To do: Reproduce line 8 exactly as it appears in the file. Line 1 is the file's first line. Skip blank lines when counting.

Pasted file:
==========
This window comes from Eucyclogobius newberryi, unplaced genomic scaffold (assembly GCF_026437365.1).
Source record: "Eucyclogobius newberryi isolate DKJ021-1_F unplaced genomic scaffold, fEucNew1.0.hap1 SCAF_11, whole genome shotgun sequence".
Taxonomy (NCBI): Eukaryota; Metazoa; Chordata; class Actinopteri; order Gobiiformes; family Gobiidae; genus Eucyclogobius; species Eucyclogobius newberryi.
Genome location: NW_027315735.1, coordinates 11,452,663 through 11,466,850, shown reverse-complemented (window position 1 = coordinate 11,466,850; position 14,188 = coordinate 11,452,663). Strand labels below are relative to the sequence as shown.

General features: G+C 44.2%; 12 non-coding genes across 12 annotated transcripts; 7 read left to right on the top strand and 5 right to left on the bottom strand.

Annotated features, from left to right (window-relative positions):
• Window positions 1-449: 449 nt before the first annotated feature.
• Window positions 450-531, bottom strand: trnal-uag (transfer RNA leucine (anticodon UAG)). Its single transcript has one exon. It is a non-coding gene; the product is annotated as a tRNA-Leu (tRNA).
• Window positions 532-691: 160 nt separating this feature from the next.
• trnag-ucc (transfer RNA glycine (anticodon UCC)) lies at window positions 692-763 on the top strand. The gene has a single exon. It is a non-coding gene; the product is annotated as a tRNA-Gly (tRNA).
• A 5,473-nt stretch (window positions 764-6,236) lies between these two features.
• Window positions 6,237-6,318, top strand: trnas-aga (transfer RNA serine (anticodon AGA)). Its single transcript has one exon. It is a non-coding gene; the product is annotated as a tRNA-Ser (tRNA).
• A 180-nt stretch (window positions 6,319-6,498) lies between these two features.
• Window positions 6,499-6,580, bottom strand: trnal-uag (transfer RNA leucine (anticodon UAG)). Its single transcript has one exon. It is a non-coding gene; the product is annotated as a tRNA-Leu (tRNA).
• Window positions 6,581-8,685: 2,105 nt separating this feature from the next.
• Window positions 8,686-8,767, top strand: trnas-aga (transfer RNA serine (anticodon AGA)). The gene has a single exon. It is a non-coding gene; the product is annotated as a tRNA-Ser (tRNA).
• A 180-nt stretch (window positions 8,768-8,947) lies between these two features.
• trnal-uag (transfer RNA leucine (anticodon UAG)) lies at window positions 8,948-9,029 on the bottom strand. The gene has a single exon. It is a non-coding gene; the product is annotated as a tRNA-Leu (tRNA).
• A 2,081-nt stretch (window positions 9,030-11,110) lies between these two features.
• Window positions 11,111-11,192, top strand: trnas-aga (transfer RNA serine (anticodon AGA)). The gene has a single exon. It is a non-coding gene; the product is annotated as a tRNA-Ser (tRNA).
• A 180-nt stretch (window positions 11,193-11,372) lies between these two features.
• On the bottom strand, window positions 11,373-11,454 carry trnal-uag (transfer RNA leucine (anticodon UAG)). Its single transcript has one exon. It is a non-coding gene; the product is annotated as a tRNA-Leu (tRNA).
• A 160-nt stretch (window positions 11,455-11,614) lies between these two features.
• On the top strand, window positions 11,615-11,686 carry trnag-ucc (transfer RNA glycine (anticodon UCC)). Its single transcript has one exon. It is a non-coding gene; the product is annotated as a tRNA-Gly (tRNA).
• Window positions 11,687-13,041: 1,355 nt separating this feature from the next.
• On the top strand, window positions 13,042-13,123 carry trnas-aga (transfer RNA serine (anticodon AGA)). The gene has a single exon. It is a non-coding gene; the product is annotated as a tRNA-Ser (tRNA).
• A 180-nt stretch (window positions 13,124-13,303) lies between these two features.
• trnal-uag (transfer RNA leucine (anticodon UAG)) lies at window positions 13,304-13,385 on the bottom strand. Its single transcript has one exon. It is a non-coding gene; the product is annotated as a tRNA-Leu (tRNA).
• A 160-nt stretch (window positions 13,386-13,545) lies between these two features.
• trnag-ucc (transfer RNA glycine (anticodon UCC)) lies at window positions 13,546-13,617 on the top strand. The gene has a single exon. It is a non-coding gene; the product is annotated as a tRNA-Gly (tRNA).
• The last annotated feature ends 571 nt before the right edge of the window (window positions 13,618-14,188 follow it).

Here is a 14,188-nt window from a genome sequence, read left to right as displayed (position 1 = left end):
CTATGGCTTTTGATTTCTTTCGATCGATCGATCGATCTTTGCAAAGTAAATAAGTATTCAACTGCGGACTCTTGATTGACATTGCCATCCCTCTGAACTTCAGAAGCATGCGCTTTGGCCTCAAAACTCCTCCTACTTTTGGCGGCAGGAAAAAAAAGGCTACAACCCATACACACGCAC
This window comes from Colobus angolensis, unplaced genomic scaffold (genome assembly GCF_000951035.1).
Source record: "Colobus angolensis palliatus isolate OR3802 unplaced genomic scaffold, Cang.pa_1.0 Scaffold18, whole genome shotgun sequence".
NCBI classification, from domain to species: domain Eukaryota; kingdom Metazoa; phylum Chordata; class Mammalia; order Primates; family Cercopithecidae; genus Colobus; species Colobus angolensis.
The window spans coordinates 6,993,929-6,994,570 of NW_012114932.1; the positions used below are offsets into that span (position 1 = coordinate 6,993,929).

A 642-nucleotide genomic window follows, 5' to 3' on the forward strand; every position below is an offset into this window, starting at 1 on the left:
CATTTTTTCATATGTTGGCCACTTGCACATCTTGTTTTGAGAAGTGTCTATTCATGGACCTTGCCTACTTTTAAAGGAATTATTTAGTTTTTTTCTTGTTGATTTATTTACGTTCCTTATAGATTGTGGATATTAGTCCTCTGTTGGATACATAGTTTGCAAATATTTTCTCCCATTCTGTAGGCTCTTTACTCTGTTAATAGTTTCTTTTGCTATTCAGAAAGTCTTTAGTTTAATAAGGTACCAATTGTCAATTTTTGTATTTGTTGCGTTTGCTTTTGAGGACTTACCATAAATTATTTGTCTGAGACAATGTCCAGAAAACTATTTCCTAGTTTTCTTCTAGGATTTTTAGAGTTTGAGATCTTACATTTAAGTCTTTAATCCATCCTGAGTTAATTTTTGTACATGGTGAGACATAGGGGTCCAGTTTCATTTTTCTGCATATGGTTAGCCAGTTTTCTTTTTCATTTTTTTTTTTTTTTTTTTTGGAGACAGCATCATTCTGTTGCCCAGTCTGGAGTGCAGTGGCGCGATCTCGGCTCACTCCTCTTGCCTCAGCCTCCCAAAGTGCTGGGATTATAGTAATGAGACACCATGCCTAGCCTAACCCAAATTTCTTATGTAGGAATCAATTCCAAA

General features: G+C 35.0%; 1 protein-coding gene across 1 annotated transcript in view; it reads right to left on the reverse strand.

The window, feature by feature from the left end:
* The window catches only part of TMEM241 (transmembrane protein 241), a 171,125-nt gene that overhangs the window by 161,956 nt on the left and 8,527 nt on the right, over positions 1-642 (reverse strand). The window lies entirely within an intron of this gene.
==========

• Window positions 450-531, bottom strand: trnal-uag (transfer RNA leucine (anticodon UAG)). Its single transcript has one exon. It is a non-coding gene; the product is annotated as a tRNA-Leu (tRNA).